There are three ways to use the new PKR:
Or mix and match! Have fun as you get the information you need!
I’m not going to use the A-word. This is not a ParenTip about anthrax.
This is written to remind parents about all the things they CAN and should do to keep their children healthy and safe.
o BUCKLE EVERYBODY IN BEFORE YOU START THE CAR. Including yourself. Unfortunately there are parents who buckle up the kids but not themselves. Bad idea. What a dumb way to orphan your children. Plus kids are apt to do what we do, not what we say, when they get old enough to choose for themselves.
o No bike rides without BICYCLE HELMETS. Again that goes for parents as well as kids.
o Keep all IMMUNIZATIONS UP TO DATE. Most parents start out doing what they are supposed to do about taking the children to the doctor for check-ups but as the kids get older the parents get more casual. Teens need to be seen too and they need immunization boosters.
o Make your house and car a NO SMOKING ZONE. There is no question that children exposed to secondhand smoke have a higher incidence of respiratory problems. If you really want your children to have a good shot at good health free from all sorts of diseases like emphysema and lung cancer don’t smoke yourself. Once again kids do what we do not what we say. Also hang a no-smoking sign on your front door so visitors know the rules.
o CHILDPROOF your home so the little ones don’t get injured. Protect them from toxic substances, falls, burns, cuts, drowning. You know the drill. But there is an additional role for parents: SUPERVISE your older children. Some parents assume that once their kids reach school age they will be OK. But these children still need supervision when dealing with dangerous items like sharp kitchen knives and power tools and they need reminders about bike helmets and other safety rules.
Supervision is also a key to safety in teens. Graduated driver licensing restrictions (such as driving under parental supervision for a specified number of months during the day and a longer period at night) can cut down the rate of teen driver accidents.
o MINIMIZE JUNK FOOD and maximize fruits, veggies, and grains in your house. One trick I have learned through the years is to make your kitchen cabinets a junk-free zone. Keep healthy snacks around but lose the Halloween candy quick. When the kids (or you) have a craving for something sweet, hit the frozen yogurt or ice cream shop but don’t bring any home with you.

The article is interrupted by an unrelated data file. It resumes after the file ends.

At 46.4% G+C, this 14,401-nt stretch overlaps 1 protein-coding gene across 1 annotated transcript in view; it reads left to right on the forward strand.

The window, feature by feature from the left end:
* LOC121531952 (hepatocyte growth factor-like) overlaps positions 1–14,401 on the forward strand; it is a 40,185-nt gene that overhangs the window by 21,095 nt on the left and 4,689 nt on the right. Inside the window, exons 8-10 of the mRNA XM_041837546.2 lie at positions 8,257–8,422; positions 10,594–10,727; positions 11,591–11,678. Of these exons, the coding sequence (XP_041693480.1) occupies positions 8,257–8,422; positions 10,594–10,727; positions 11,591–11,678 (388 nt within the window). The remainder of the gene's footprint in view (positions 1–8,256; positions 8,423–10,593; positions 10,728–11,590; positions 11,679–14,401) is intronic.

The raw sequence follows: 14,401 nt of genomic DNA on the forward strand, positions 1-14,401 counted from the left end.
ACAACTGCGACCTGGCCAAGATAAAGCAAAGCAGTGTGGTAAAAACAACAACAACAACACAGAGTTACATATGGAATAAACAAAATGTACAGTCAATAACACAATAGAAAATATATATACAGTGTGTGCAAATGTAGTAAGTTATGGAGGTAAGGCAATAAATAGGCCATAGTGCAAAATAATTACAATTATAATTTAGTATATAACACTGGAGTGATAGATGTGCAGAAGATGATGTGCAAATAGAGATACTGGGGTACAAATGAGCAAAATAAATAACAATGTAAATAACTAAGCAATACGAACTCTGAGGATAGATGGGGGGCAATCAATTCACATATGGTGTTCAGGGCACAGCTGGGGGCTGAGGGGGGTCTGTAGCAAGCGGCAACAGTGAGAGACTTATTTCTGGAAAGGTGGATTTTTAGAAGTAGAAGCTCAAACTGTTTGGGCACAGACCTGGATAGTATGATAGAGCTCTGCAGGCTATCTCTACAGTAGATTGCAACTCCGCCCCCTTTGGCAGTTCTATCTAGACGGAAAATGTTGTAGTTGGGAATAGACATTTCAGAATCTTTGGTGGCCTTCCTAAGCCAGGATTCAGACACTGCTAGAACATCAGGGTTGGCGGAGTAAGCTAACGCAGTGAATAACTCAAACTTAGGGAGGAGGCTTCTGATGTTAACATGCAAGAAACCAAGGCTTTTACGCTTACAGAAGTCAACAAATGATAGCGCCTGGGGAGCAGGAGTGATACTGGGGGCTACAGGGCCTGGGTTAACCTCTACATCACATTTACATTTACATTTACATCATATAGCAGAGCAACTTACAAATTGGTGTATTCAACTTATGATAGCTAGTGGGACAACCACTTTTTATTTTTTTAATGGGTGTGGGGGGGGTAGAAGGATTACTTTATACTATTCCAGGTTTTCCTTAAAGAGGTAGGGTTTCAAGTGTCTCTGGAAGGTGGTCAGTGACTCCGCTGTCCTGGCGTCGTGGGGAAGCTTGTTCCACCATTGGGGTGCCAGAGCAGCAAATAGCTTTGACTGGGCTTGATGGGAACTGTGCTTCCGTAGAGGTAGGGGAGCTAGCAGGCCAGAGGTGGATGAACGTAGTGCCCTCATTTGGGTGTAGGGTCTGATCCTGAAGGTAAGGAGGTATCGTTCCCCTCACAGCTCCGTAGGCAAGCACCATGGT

o MAXIMIZE EXERCISE. Set an example by scheduling family walks or bike rides.
o MINIMIZE TV. Resolve to only watch the news once or twice a day lest you see the same horror all day long. Also little couch potatoes become grown-up couch potatoes with poor health habits.
One good thing the A-word has done is give parents a wake-up call. The questions I get center around the awesome responsibility parents feel to keep their children safe. Yes, it is awesome but it’s our job until our kids are old enough to take care of themselves and make their own decisions.
A little fear is a good thing–it reminds us how important our job is. But too much fear can be paralyzing. My suggestion: do what you can to keep your children safe. Individuals have no control over terrorism; solving that big problem is the job of our government in conjunction with governments of other nations. You’ll feel better if you do what you can instead of worrying about what you can’t do.
Finally, minimize any displays of your worries. Do all you can to make your household a place of love and peace in these troubled times. Be honest with your kids and let them verbalize their concerns but also be able to say, “We’re not going to talk about that any more today. We need some bliss time together.” And do what makes your family blissful. One woman told me she had a special party for the whole family putting photos of the ones who were far away on the table. Or have a surprise Birthday Party for Everyone complete with cake and candles even if it’s nobody’s birthday. Spend time outdoors together. Nature is healing.
And don’t worry about whether your family will be affected by the A-word. Physically this is most unlikely. Emotionally, only if you let fear rule your household.
TELL YOUR FRIENDS THEY CAN GET A PROFESSIONAL, PERSONAL, AND PRIVATE ANSWER TO THEIR PARENTING QUESTIONS BY GOING TO info@ParentKidsRight.com